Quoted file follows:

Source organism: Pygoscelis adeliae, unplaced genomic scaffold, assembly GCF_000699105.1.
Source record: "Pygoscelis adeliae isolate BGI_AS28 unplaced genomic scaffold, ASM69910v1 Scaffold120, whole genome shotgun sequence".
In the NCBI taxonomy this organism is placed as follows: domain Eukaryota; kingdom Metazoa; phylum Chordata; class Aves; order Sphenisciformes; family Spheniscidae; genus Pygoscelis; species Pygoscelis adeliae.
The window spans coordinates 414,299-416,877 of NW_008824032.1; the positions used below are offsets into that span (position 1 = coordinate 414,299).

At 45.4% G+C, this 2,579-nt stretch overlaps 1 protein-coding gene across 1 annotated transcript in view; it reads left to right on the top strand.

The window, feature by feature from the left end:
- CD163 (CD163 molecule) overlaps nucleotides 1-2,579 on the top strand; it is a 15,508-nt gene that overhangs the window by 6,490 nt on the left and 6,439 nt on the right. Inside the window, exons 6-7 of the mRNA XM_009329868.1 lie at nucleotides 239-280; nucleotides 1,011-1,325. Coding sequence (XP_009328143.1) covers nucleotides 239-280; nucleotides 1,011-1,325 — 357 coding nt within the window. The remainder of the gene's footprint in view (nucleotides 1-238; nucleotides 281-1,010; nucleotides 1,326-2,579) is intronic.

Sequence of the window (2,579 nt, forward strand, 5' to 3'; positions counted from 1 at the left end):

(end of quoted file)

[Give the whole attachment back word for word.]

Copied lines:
Source organism: Pygoscelis adeliae, unplaced genomic scaffold, assembly GCF_000699105.1.
Source record: "Pygoscelis adeliae isolate BGI_AS28 unplaced genomic scaffold, ASM69910v1 Scaffold120, whole genome shotgun sequence".
In the NCBI taxonomy this organism is placed as follows: domain Eukaryota; kingdom Metazoa; phylum Chordata; class Aves; order Sphenisciformes; family Spheniscidae; genus Pygoscelis; species Pygoscelis adeliae.
The window spans coordinates 414,299-416,877 of NW_008824032.1; the positions used below are offsets into that span (position 1 = coordinate 414,299).

At 45.4% G+C, this 2,579-nt stretch overlaps 1 protein-coding gene across 1 annotated transcript in view; it reads left to right on the top strand.

The window, feature by feature from the left end:
- CD163 (CD163 molecule) overlaps nucleotides 1-2,579 on the top strand; it is a 15,508-nt gene that overhangs the window by 6,490 nt on the left and 6,439 nt on the right. Inside the window, exons 6-7 of the mRNA XM_009329868.1 lie at nucleotides 239-280; nucleotides 1,011-1,325. Coding sequence (XP_009328143.1) covers nucleotides 239-280; nucleotides 1,011-1,325 — 357 coding nt within the window. The remainder of the gene's footprint in view (nucleotides 1-238; nucleotides 281-1,010; nucleotides 1,326-2,579) is intronic.

Sequence of the window (2,579 nt, forward strand, 5' to 3'; positions counted from 1 at the left end):